Cardiomyopathy is a general term for a heart muscle disease that affects how the heart pumps. It is a chronic disease that can lead to heart failure, arrhythmias, and other complications. Different types of cardiomyopathy include dilated, hypertrophic, restrictive, and arrhythmogenic right ventricular cardiomyopathy.
Assessment: Assessment of cardiomyopathy typically begins with a thorough medical history, physical examination, and laboratory tests. Diagnostic imaging, such as an echocardiogram or cardiac MRI, may be done to look for signs of heart muscle damage and determine the heart chambers' size and shape. Electrocardiography (ECG) may be used to measure the heart's electrical activity and detect any abnormal heart rhythms.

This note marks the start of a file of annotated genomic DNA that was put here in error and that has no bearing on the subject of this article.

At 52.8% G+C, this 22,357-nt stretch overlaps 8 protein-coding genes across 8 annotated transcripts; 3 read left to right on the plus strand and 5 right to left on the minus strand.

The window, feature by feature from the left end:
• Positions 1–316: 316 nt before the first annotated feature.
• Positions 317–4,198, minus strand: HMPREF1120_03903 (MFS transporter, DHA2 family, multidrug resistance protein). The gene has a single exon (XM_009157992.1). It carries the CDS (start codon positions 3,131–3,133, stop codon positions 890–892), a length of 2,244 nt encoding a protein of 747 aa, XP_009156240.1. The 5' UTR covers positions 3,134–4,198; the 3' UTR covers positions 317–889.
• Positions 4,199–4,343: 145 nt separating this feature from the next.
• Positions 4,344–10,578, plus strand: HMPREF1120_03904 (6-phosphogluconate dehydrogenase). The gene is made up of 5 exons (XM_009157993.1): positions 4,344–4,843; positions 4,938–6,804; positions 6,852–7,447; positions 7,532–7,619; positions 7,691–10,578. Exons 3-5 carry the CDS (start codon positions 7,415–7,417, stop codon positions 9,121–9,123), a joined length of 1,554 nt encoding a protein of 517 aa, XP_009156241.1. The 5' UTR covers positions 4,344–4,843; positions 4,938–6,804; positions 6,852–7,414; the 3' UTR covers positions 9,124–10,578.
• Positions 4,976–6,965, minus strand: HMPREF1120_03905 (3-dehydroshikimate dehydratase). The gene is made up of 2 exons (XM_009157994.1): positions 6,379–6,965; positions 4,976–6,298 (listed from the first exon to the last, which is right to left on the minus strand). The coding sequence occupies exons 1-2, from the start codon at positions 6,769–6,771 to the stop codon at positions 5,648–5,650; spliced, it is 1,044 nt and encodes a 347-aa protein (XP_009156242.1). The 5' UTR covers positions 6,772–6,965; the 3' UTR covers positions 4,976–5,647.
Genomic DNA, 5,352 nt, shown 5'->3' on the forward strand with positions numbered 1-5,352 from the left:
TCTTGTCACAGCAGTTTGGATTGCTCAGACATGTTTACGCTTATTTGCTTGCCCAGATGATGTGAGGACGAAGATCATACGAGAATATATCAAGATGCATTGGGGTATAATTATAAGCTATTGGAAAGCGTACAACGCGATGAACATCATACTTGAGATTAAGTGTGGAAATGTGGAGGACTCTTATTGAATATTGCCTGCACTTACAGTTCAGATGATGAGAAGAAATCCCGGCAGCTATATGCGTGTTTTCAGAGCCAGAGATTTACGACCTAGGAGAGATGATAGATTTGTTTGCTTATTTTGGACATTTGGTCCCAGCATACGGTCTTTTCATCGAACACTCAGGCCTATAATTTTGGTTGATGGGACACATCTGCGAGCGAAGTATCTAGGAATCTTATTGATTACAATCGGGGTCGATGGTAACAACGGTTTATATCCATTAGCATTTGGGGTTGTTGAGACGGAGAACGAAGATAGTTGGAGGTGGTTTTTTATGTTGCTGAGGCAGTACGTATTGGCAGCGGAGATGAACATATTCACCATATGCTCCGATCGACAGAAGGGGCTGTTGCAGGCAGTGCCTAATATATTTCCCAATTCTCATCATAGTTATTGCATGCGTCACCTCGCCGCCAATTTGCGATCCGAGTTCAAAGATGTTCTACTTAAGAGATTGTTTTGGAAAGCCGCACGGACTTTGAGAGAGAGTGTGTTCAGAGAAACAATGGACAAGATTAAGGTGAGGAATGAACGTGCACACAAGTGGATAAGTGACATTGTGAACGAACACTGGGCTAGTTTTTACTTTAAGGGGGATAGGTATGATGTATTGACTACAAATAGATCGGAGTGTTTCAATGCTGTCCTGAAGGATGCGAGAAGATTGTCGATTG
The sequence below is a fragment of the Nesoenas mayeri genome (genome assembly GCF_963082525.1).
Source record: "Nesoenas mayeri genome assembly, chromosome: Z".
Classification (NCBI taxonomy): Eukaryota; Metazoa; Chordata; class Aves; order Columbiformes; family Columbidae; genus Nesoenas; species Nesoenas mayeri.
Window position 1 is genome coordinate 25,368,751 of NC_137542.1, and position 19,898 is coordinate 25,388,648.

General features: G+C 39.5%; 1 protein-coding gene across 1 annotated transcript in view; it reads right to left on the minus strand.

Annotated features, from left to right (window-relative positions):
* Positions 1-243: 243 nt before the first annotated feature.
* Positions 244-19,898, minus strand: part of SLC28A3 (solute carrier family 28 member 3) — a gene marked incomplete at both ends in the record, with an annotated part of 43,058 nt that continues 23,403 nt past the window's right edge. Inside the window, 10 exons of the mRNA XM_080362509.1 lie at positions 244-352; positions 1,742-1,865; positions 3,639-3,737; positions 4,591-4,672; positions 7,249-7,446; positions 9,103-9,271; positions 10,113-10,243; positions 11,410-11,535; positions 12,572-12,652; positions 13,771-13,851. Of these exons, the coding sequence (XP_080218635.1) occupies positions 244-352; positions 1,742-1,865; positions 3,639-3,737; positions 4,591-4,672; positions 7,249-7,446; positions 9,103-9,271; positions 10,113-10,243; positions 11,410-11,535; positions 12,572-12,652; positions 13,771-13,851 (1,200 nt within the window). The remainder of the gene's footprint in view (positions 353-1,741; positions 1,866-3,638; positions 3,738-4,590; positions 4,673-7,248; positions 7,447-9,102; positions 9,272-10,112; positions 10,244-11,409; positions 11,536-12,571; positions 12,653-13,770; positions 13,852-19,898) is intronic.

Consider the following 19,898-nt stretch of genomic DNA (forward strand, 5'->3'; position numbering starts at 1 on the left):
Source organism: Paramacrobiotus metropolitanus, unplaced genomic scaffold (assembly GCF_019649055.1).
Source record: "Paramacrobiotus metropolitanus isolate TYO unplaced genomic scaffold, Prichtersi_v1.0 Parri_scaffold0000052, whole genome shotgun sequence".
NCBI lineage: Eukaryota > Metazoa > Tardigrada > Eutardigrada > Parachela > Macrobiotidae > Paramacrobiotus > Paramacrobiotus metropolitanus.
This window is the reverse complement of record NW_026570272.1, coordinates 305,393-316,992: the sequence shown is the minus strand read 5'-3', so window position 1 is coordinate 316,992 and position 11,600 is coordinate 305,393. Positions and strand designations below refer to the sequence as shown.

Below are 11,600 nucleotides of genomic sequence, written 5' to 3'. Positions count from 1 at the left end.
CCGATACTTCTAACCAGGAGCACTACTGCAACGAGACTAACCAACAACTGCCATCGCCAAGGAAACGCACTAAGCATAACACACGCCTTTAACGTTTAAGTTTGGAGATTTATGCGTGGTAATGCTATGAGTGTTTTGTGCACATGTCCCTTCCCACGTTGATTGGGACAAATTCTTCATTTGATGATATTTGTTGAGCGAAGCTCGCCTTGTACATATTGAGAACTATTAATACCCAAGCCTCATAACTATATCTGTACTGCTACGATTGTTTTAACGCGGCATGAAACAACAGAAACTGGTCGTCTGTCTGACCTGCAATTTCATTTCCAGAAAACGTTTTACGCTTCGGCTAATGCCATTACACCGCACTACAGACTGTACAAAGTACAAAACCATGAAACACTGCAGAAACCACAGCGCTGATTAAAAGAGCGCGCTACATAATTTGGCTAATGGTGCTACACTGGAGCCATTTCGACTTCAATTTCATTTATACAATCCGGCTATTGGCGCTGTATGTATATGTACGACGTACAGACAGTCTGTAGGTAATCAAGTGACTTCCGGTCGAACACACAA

Risk Factors: Common risk factors for cardiomyopathy include high blood pressure, diabetes, obesity, smoking, a family history of cardiomyopathy, and certain viral infections. Additionally, people with certain genetic conditions, such as Noonan syndrome or hypertrophic cardiomyopathy, may be more likely to develop cardiomyopathy.
Symptoms: The symptoms of cardiomyopathy can vary depending on the type and severity of the condition. Common symptoms include shortness of breath, fatigue, lightheadedness, chest discomfort, and swelling in the feet, ankles, and legs. In some cases, cardiomyopathy may not cause symptoms until the condition has become severe.
Treatment: Treatment for cardiomyopathy depends on the type and severity of the condition. Treatment may include lifestyle changes, such as reducing sodium intake and limiting alcohol consumption; medications, such as ACE inhibitors, beta-blockers, diuretics, and anticoagulants; or procedures, such as an implantable cardioverter-defibrillator or cardiac ablation. In some cases, a heart transplant may be necessary.